The Corporate President
This week, The Washington Post reported that Barack Obama is receiving more campaign donations from the financial sector than any of the potential GOP nominees combined. The trick to this calculation is that Obama has access to funds raised by the Democratic National Committee (DNC). If we look at Obama’s own fund-raising, he comes in second behind Mitt Romney. Interestingly, three guys at Bain Capital (Romney’s former company) gave Obama enough money to outweigh the 18 others at Bain who gave to Romney.
Since campaign contributions imply some sort of quid pro quo, one has to wonder what the financial sector thinks they will get out of Obama. Perhaps in between all the moaning and groaning, they know that Obama could have been much tougher on the sector than he has been. More disturbingly, despite his public condemnation of the financial sector, perhaps Obama is currying favor with them privately and raking in the dough.
In any case, don’t expect anyone in the Obama camp to brag about their fund raising prowess with the top 1%. This won’t do much to solicit votes from the far left or the OWS crowd. The last thing we need going into 2012 is the image of Obama as just another bought and sold politician.
The Real Romney
In this week’s GOP Presidential Debate in Las Vegas, Mitt Romney said something that may have been a bit too revealing.
In a heated exchange with Texas Governor and Presidential wanna-be Rick Perry, Mitt Romney tried to explain why undocumented workers were doing his lawn work. Perry claimed that Romney knew he had “illegals” working for him and did nothing about it. In a moment of candor, Romney supplied fodder for an opposition campaign ad when he said that he confronted the owners of the lawn company and told them, “I’m running for office, for Pete’s sake, I can’t have illegals.” In other words, “If I weren’t under scrutiny, I would care less about undocumented workers on my property.” The big reveal here does not concern Romney’s convictions about illegal immigration but rather the general meme that Romney is a phony. Fortunately for Romney, the whole exchange made Perry look desperate since the illegal worker issue had already been disposed of in the 2007/2008 primary season. Besides, most of us watching the debate were on the edge of our seats wondering if Perry would coldcock Romney for reaching out and touching his shoulder.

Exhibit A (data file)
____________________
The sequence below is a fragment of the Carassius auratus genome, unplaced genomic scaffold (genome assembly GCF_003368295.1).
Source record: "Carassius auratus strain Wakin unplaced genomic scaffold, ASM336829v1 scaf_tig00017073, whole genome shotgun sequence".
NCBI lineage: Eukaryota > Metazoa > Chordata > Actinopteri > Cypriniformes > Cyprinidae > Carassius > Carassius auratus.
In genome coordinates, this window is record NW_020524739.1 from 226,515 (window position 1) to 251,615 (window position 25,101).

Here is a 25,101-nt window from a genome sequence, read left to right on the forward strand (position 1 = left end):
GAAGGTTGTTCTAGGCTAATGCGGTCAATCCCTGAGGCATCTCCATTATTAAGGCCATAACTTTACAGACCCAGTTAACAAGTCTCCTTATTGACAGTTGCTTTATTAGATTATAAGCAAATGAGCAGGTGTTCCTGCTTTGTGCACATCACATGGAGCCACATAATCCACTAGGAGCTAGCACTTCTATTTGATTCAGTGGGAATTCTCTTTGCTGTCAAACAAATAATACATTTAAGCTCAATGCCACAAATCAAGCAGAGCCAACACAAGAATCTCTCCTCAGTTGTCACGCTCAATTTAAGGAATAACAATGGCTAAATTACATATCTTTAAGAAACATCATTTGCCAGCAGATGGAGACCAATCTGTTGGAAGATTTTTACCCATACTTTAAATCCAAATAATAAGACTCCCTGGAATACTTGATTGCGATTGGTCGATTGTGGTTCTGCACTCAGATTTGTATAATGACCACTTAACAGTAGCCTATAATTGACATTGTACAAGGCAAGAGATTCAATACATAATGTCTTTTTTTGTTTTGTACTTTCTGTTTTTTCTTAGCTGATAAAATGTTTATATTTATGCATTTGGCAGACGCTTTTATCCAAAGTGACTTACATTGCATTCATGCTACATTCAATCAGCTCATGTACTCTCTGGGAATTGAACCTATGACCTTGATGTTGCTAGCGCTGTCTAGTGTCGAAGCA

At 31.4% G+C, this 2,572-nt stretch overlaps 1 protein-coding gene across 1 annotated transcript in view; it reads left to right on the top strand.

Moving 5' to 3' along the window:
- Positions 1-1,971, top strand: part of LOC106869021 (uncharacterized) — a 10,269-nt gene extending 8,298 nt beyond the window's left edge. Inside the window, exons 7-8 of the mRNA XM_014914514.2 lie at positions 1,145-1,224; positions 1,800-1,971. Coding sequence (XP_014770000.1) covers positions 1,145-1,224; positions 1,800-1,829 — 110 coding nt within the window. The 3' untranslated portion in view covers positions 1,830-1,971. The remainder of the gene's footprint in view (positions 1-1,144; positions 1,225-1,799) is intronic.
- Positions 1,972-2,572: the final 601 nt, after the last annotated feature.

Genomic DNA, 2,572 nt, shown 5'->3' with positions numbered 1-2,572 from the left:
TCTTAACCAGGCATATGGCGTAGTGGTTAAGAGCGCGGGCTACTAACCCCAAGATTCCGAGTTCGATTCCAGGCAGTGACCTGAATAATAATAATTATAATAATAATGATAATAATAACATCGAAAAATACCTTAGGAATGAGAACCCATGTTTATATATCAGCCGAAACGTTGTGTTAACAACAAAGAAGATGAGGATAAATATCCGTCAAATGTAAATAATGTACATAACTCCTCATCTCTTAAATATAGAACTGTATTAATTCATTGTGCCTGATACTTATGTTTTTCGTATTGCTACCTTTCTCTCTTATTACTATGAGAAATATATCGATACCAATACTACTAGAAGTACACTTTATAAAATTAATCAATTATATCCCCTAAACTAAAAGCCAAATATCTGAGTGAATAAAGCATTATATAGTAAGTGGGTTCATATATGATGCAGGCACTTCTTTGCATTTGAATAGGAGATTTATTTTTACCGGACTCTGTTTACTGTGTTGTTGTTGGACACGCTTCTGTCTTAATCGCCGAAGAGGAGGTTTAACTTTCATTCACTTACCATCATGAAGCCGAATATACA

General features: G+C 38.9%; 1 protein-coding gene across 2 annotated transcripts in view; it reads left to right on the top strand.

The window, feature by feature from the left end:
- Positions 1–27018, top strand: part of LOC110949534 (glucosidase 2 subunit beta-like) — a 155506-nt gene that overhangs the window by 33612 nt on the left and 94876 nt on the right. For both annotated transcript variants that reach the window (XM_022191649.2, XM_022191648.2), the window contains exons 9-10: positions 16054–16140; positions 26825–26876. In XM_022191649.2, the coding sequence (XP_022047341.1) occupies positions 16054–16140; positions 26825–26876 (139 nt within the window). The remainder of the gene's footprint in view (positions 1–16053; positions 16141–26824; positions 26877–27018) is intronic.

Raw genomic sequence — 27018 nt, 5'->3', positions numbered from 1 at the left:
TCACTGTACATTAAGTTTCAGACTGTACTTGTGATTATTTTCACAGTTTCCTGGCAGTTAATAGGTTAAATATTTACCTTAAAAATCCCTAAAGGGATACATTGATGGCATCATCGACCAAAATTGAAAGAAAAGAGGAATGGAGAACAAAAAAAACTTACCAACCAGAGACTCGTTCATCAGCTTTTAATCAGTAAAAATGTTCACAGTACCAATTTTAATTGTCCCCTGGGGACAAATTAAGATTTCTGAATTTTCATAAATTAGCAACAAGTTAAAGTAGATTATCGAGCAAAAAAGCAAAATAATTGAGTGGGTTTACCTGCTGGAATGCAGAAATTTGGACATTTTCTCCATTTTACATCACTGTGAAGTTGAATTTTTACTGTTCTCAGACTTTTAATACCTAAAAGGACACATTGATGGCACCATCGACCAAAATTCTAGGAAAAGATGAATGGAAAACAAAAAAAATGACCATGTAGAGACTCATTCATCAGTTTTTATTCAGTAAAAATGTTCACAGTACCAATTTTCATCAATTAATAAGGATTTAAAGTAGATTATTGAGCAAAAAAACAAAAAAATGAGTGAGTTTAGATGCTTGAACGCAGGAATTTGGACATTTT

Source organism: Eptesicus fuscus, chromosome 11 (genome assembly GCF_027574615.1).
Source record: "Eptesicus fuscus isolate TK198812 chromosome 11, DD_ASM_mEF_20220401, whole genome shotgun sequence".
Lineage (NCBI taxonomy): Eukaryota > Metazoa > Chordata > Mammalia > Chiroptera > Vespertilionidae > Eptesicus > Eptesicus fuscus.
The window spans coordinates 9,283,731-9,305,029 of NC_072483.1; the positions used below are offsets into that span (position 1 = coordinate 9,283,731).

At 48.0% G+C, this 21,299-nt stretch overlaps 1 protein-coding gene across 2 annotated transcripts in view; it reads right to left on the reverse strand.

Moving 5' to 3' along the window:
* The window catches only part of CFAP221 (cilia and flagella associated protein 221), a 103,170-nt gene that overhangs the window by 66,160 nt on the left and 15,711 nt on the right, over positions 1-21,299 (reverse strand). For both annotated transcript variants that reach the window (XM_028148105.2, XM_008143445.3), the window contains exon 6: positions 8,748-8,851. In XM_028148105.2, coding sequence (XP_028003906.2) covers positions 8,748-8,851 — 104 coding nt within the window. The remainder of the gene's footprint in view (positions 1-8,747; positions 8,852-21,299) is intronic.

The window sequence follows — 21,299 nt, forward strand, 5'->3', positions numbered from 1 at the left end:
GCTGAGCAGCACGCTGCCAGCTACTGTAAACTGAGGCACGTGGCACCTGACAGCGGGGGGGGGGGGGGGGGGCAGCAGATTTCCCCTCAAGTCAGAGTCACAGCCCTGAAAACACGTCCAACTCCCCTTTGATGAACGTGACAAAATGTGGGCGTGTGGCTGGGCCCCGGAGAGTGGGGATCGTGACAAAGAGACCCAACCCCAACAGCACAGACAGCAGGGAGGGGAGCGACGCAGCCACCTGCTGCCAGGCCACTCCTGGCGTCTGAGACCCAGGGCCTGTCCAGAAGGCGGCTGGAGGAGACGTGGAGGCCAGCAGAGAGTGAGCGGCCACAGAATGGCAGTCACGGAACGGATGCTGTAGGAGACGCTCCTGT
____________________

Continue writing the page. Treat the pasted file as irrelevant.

Birth of a Nation
We Americans get rightfully excited when an oppressed people overthrow an evil dictator and embark upon forming a free democratic society. Such was our enthusiasm this week when the regime of Muammar Gaddafi met its complete demise with his death in his home town of Sirte. There is only one problem. Is this really the way a budding democracy is supposed to get started? Gaddafi, a 69 year old man was captured and (as far as we can tell) video taped badly bloodied. Other videos purport to show his dead body. While the exact circumstances will probably never be known, it appears that Gaddafi was summarily executed.
There are a couple of things that ought to give us pause before we celebrate Gaddafi’s death. First, we have had an on-again, off-again relationship with Libya. In the wake of 9/11, Gaddafi condemned terrorism (despite prior acts to the contrary) and gave up development of weapons of mass destruction. The release of the Lockerbie bomber and his welcome in Libya then soured the relationship again. The bottom line is that our attitude toward Libya over the years has been ambiguous at best.
Then there is the matter of precedent. Iraq’s Saddam Hussein was captured, tried and executed. Gaddafi received no such trial. One could point to the recent murders of Osama bin Laden and Anwar al-Awlaki and say what’s the big deal. But neither of them was a head of state. I would think that a coup designed to establish a free society would not get its start by ignoring the standards of justice accepted by most civilized societies.
Our President stood in the Rose Garden this week and expressed his satisfaction with the murder of a fellow head of state. Personally, I don’t see the parallel between the birth of the new Libya, which in its infancy operated like a crazed mob and the birth of our own noble nation. This is not the outcome we should have hoped for when we started “leading from behind” several months ago.
Photo credit: Ethan Miller, Getty Images